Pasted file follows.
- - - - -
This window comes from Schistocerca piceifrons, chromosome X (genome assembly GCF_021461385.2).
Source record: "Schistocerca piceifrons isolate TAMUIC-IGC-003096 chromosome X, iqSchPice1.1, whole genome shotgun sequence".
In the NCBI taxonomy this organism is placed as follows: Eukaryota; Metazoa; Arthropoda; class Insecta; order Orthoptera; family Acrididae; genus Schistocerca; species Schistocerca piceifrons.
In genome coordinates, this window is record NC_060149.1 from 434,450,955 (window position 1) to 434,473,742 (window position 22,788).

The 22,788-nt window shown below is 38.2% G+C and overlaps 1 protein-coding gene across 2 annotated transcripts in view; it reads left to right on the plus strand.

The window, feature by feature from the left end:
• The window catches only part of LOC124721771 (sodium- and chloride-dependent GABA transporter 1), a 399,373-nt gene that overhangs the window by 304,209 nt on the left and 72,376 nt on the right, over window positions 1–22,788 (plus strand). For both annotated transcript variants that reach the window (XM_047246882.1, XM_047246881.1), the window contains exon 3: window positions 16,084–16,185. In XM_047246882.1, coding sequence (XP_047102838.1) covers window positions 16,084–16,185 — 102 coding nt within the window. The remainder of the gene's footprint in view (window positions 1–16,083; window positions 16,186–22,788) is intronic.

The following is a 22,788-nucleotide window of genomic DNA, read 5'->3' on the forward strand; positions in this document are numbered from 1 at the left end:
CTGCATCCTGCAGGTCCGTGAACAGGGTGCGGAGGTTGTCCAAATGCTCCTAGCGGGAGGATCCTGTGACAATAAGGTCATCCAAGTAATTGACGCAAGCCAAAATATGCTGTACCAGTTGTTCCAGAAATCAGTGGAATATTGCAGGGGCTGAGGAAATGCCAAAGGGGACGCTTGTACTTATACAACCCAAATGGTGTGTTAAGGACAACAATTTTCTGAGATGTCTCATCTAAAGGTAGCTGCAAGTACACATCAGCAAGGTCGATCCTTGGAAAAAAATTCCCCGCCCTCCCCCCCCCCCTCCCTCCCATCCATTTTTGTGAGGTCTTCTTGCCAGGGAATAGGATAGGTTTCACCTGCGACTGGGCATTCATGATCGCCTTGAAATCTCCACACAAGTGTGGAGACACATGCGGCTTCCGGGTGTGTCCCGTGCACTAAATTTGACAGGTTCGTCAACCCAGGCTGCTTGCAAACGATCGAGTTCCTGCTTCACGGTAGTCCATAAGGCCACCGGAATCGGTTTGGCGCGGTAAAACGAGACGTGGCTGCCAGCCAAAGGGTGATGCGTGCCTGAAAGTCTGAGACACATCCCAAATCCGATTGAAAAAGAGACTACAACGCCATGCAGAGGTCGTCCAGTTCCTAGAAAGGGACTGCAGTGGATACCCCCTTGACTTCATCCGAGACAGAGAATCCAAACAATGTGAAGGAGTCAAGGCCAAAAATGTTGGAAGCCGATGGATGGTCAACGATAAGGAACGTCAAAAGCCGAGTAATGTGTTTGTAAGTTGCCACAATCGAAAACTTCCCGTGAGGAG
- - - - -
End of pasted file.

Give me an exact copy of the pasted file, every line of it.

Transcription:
This window comes from Schistocerca piceifrons, chromosome X (genome assembly GCF_021461385.2).
Source record: "Schistocerca piceifrons isolate TAMUIC-IGC-003096 chromosome X, iqSchPice1.1, whole genome shotgun sequence".
In the NCBI taxonomy this organism is placed as follows: Eukaryota; Metazoa; Arthropoda; class Insecta; order Orthoptera; family Acrididae; genus Schistocerca; species Schistocerca piceifrons.
In genome coordinates, this window is record NC_060149.1 from 434,450,955 (window position 1) to 434,473,742 (window position 22,788).

The 22,788-nt window shown below is 38.2% G+C and overlaps 1 protein-coding gene across 2 annotated transcripts in view; it reads left to right on the plus strand.

The window, feature by feature from the left end:
• The window catches only part of LOC124721771 (sodium- and chloride-dependent GABA transporter 1), a 399,373-nt gene that overhangs the window by 304,209 nt on the left and 72,376 nt on the right, over window positions 1–22,788 (plus strand). For both annotated transcript variants that reach the window (XM_047246882.1, XM_047246881.1), the window contains exon 3: window positions 16,084–16,185. In XM_047246882.1, coding sequence (XP_047102838.1) covers window positions 16,084–16,185 — 102 coding nt within the window. The remainder of the gene's footprint in view (window positions 1–16,083; window positions 16,186–22,788) is intronic.

The following is a 22,788-nucleotide window of genomic DNA, read 5'->3' on the forward strand; positions in this document are numbered from 1 at the left end:
CTGCATCCTGCAGGTCCGTGAACAGGGTGCGGAGGTTGTCCAAATGCTCCTAGCGGGAGGATCCTGTGACAATAAGGTCATCCAAGTAATTGACGCAAGCCAAAATATGCTGTACCAGTTGTTCCAGAAATCAGTGGAATATTGCAGGGGCTGAGGAAATGCCAAAGGGGACGCTTGTACTTATACAACCCAAATGGTGTGTTAAGGACAACAATTTTCTGAGATGTCTCATCTAAAGGTAGCTGCAAGTACACATCAGCAAGGTCGATCCTTGGAAAAAAATTCCCCGCCCTCCCCCCCCCCCTCCCTCCCATCCATTTTTGTGAGGTCTTCTTGCCAGGGAATAGGATAGGTTTCACCTGCGACTGGGCATTCATGATCGCCTTGAAATCTCCACACAAGTGTGGAGACACATGCGGCTTCCGGGTGTGTCCCGTGCACTAAATTTGACAGGTTCGTCAACCCAGGCTGCTTGCAAACGATCGAGTTCCTGCTTCACGGTAGTCCATAAGGCCACCGGAATCGGTTTGGCGCGGTAAAACGAGACGTGGCTGCCAGCCAAAGGGTGATGCGTGCCTGAAAGTCTGAGACACATCCCAAATCCGATTGAAAAAGAGACTACAACGCCATGCAGAGGTCGTCCAGTTCCTAGAAAGGGACTGCAGTGGATACCCCCTTGACTTCATCCGAGACAGAGAATCCAAACAATGTGAAGGAGTCAAGGCCAAAAATGTTGGAAGCCGATGGATGGTCAACGATAAGGAACGTCAAAAGCCGAGTAATGTGTTTGTAAGTTGCCACAATCGAAAACTTCCCGTGAGGAG